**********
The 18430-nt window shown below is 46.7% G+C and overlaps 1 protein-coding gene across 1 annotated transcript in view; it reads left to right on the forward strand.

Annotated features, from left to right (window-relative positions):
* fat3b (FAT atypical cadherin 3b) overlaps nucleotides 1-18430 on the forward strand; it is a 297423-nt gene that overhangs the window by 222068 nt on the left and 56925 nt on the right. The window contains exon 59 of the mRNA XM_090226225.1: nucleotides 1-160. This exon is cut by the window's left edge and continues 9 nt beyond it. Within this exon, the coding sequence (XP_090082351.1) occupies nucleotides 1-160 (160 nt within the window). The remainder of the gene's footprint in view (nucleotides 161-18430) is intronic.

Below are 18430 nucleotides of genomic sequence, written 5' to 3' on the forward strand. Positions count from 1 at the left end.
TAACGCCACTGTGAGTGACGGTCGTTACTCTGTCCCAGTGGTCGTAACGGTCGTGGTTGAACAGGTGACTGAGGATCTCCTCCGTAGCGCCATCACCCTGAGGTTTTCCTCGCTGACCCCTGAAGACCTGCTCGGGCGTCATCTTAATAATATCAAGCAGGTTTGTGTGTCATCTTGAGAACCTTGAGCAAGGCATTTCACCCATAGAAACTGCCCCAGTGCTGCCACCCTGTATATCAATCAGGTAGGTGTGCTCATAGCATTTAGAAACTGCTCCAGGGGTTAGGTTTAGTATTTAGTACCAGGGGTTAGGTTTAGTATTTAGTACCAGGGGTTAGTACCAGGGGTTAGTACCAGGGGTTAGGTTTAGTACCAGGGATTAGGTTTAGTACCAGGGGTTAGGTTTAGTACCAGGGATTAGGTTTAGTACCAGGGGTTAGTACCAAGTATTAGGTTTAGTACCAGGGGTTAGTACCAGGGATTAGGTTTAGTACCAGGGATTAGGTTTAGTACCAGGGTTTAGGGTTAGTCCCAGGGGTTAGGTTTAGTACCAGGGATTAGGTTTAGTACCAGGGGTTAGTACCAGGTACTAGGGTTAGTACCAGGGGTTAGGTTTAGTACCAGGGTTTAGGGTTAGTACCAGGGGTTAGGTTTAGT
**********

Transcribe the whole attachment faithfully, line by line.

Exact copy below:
The 18430-nt window shown below is 46.7% G+C and overlaps 1 protein-coding gene across 1 annotated transcript in view; it reads left to right on the forward strand.

Annotated features, from left to right (window-relative positions):
* fat3b (FAT atypical cadherin 3b) overlaps nucleotides 1-18430 on the forward strand; it is a 297423-nt gene that overhangs the window by 222068 nt on the left and 56925 nt on the right. The window contains exon 59 of the mRNA XM_090226225.1: nucleotides 1-160. This exon is cut by the window's left edge and continues 9 nt beyond it. Within this exon, the coding sequence (XP_090082351.1) occupies nucleotides 1-160 (160 nt within the window). The remainder of the gene's footprint in view (nucleotides 161-18430) is intronic.

Below are 18430 nucleotides of genomic sequence, written 5' to 3' on the forward strand. Positions count from 1 at the left end.
TAACGCCACTGTGAGTGACGGTCGTTACTCTGTCCCAGTGGTCGTAACGGTCGTGGTTGAACAGGTGACTGAGGATCTCCTCCGTAGCGCCATCACCCTGAGGTTTTCCTCGCTGACCCCTGAAGACCTGCTCGGGCGTCATCTTAATAATATCAAGCAGGTTTGTGTGTCATCTTGAGAACCTTGAGCAAGGCATTTCACCCATAGAAACTGCCCCAGTGCTGCCACCCTGTATATCAATCAGGTAGGTGTGCTCATAGCATTTAGAAACTGCTCCAGGGGTTAGGTTTAGTATTTAGTACCAGGGGTTAGGTTTAGTATTTAGTACCAGGGGTTAGTACCAGGGGTTAGTACCAGGGGTTAGGTTTAGTACCAGGGATTAGGTTTAGTACCAGGGGTTAGGTTTAGTACCAGGGATTAGGTTTAGTACCAGGGGTTAGTACCAAGTATTAGGTTTAGTACCAGGGGTTAGTACCAGGGATTAGGTTTAGTACCAGGGATTAGGTTTAGTACCAGGGTTTAGGGTTAGTCCCAGGGGTTAGGTTTAGTACCAGGGATTAGGTTTAGTACCAGGGGTTAGTACCAGGTACTAGGGTTAGTACCAGGGGTTAGGTTTAGTACCAGGGTTTAGGGTTAGTACCAGGGGTTAGGTTTAGT